You're working 60-hour weeks, your cash flow is a constant problem and one of your biggest customers is on the verge of bankruptcy. Who has time to exercise?
"For the small-business owner, the climate they are in puts them under so much stress it is very important that they exercise," advises Larry Roofner, director of wellness for the Orlando Regional Healthcare System. "Many executives use the martini to relieve stress, but exercise is a better way. Some experts say 80 percent of all diseases are stress related."
Opinions vary as to how often and how long you should exercise, but all of the experts agree: Something is better than nothing.
"When I talk to attorneys, doctors and entrepreneurs at the gym, people may say time is a big issue, but they would say they can't afford not to take care of their health," says Mitch Maday, general manager of the Sporting Club at the Bellvue, a health and fitness facility in downtown Philadelphia. "It helps manage stress properly, and all the health benefits of exercise carry over into their effectiveness as a businessperson and their personal life. You have to look at exercise the way you do finances: You always pay yourself first. Do the same thing with scheduling time for exercise, even if it's just 20 minutes or an hour a day three to five times a week."
He adds: "Their health and business are more tied together than they realize."
Whether you schedule a prework morning workout to increase your alertness in the first half of the day or take a trip to the club at lunch to break up your workday, the benefits to your health and your business will become obvious.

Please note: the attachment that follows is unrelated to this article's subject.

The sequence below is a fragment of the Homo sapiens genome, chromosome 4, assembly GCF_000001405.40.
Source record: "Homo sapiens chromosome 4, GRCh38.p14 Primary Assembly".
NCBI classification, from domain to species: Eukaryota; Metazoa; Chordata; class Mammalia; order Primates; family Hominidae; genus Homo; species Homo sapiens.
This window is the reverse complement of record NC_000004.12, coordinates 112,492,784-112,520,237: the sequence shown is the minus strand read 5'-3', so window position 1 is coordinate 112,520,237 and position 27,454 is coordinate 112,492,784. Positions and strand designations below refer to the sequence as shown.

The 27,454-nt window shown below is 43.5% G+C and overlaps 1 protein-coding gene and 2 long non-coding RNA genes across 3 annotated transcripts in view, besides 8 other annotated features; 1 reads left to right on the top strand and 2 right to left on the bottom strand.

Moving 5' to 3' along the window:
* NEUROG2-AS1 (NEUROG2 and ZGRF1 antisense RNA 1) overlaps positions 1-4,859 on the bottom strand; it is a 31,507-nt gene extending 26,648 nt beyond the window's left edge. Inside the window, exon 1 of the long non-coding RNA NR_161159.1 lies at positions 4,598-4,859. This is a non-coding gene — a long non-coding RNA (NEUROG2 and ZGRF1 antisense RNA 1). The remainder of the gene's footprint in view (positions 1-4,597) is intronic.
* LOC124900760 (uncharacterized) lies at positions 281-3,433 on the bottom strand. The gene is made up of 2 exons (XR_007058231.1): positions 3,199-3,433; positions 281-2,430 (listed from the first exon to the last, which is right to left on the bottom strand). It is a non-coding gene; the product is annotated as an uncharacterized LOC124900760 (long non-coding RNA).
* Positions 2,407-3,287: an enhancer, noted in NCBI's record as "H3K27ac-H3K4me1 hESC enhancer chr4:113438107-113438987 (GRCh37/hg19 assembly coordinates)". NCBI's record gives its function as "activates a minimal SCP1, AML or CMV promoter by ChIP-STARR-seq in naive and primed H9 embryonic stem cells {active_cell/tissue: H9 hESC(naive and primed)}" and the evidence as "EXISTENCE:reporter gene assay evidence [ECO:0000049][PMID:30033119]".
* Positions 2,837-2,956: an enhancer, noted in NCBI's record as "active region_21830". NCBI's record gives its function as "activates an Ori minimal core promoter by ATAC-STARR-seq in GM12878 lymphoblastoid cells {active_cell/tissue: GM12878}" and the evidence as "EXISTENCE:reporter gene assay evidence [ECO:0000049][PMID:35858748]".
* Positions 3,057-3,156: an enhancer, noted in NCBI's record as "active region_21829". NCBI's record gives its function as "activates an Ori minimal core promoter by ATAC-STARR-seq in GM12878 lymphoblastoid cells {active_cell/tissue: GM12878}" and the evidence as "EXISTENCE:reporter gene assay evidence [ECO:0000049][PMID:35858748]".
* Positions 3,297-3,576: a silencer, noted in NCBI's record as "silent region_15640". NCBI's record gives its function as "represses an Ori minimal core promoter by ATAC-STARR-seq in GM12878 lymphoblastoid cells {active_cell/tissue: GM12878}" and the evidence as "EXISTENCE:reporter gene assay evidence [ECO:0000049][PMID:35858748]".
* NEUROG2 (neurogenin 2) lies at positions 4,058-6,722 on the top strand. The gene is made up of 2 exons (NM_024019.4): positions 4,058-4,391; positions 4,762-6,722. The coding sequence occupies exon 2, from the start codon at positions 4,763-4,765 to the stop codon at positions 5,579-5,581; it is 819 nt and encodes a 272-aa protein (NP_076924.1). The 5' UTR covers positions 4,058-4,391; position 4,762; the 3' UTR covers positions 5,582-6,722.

"Some even do business while working out," says Maday. "They'll talk to their associates about business. You just have to build it into your schedule and stick to it as religiously as brushing your teeth. It can be walking or coming in to a gym. Build it in as a family activity if you need to, even if it's just going for a bike ride."
The more activity you add to your life, the better you will begin to feel. Don't limit your options to just the exercise room at the local club.
"Walk up the stairs instead of taking the elevator, play outdoor games-just find something you enjoy doing," recommends Roofner. "If you don't, you won't stick with it. That's why I don't recommend a stationary bike or treadmill, because it becomes boring and ends up being a clothes rack in the bedroom."
Vary the type of exercises you do. Do some things at the worksite-even if it's just walking at lunch-some at home and something else at the fitness center.
"It also helps to have some sort of evaluation before you begin," says Roofner. "Find out what your body fat and endurance are; that way you can measure your improvement."
He also suggests some type of strength training. "Muscle requires more energy than fat, and by increasing your muscle mass, it speeds up your metabolism," says Roofner. "It also helps better regulate your blood sugar. If you are stronger and more flexible, the quality of life improves."
Maday says that you should start to feel a difference after two to four weeks. He warns not to push too hard: "Your exercise program is for life, not just for a few weeks. Once you get it into your routine, you'll start feeling better in no time at all."
Before jumping into an exercise program, you should always consult your doctor or hospital first. They'll give you a checkup and advise you about any special concerns of which you should be aware. Also, make sure you know how to properly work the equipment you buy or use at the club, because improper use can cause injuries. A club professional or even a hospital-based wellness program can usually give you the proper instruction, and can also recommend a routine that will maximize the effects of your workout.
"Make a commitment to exercise," says Roofner. "Draw family members into the program to help you. Get more activity in your life. Cut your own grass, or do some gardening-you'll feel better."